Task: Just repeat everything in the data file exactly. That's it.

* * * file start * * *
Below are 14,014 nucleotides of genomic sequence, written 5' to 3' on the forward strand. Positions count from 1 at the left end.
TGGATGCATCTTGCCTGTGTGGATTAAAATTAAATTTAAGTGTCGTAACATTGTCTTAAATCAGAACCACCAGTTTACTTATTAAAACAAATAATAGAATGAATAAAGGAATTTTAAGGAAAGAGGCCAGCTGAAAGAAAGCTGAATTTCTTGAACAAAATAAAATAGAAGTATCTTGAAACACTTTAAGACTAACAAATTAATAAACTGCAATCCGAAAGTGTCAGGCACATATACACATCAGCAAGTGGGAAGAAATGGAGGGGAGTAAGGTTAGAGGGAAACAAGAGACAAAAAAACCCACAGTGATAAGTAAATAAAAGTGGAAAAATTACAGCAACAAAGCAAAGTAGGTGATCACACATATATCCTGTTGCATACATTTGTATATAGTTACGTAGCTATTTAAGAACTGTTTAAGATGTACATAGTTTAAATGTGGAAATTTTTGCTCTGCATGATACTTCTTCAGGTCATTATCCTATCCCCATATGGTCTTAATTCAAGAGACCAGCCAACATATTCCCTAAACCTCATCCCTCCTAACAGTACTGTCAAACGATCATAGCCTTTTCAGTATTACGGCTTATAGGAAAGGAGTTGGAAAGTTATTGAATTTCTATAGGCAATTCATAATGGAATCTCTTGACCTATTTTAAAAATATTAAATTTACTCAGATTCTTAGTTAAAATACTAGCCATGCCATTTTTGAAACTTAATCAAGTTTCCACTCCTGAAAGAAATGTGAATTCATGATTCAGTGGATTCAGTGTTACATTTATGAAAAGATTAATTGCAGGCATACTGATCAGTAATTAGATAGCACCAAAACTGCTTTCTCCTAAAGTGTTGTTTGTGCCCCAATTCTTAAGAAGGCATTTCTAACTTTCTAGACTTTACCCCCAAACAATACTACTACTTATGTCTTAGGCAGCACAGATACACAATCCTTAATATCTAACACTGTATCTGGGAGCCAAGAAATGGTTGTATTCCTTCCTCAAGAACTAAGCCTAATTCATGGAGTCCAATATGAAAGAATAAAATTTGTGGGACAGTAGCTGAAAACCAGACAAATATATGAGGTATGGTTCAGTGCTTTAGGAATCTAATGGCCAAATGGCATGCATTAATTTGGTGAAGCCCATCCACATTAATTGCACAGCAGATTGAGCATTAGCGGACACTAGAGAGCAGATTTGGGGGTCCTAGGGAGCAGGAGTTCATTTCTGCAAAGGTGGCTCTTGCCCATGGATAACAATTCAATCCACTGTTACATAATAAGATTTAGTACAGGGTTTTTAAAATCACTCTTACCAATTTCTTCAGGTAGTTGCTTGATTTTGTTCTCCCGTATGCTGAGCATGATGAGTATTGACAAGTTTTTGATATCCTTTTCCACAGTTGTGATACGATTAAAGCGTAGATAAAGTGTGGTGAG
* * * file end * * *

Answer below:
Below are 14,014 nucleotides of genomic sequence, written 5' to 3' on the forward strand. Positions count from 1 at the left end.
TGGATGCATCTTGCCTGTGTGGATTAAAATTAAATTTAAGTGTCGTAACATTGTCTTAAATCAGAACCACCAGTTTACTTATTAAAACAAATAATAGAATGAATAAAGGAATTTTAAGGAAAGAGGCCAGCTGAAAGAAAGCTGAATTTCTTGAACAAAATAAAATAGAAGTATCTTGAAACACTTTAAGACTAACAAATTAATAAACTGCAATCCGAAAGTGTCAGGCACATATACACATCAGCAAGTGGGAAGAAATGGAGGGGAGTAAGGTTAGAGGGAAACAAGAGACAAAAAAACCCACAGTGATAAGTAAATAAAAGTGGAAAAATTACAGCAACAAAGCAAAGTAGGTGATCACACATATATCCTGTTGCATACATTTGTATATAGTTACGTAGCTATTTAAGAACTGTTTAAGATGTACATAGTTTAAATGTGGAAATTTTTGCTCTGCATGATACTTCTTCAGGTCATTATCCTATCCCCATATGGTCTTAATTCAAGAGACCAGCCAACATATTCCCTAAACCTCATCCCTCCTAACAGTACTGTCAAACGATCATAGCCTTTTCAGTATTACGGCTTATAGGAAAGGAGTTGGAAAGTTATTGAATTTCTATAGGCAATTCATAATGGAATCTCTTGACCTATTTTAAAAATATTAAATTTACTCAGATTCTTAGTTAAAATACTAGCCATGCCATTTTTGAAACTTAATCAAGTTTCCACTCCTGAAAGAAATGTGAATTCATGATTCAGTGGATTCAGTGTTACATTTATGAAAAGATTAATTGCAGGCATACTGATCAGTAATTAGATAGCACCAAAACTGCTTTCTCCTAAAGTGTTGTTTGTGCCCCAATTCTTAAGAAGGCATTTCTAACTTTCTAGACTTTACCCCCAAACAATACTACTACTTATGTCTTAGGCAGCACAGATACACAATCCTTAATATCTAACACTGTATCTGGGAGCCAAGAAATGGTTGTATTCCTTCCTCAAGAACTAAGCCTAATTCATGGAGTCCAATATGAAAGAATAAAATTTGTGGGACAGTAGCTGAAAACCAGACAAATATATGAGGTATGGTTCAGTGCTTTAGGAATCTAATGGCCAAATGGCATGCATTAATTTGGTGAAGCCCATCCACATTAATTGCACAGCAGATTGAGCATTAGCGGACACTAGAGAGCAGATTTGGGGGTCCTAGGGAGCAGGAGTTCATTTCTGCAAAGGTGGCTCTTGCCCATGGATAACAATTCAATCCACTGTTACATAATAAGATTTAGTACAGGGTTTTTAAAATCACTCTTACCAATTTCTTCAGGTAGTTGCTTGATTTTGTTCTCCCGTATGCTGAGCATGATGAGTATTGACAAGTTTTTGATATCCTTTTCCACAGTTGTGATACGATTAAAGCGTAGATAAAGTGTGGTGAG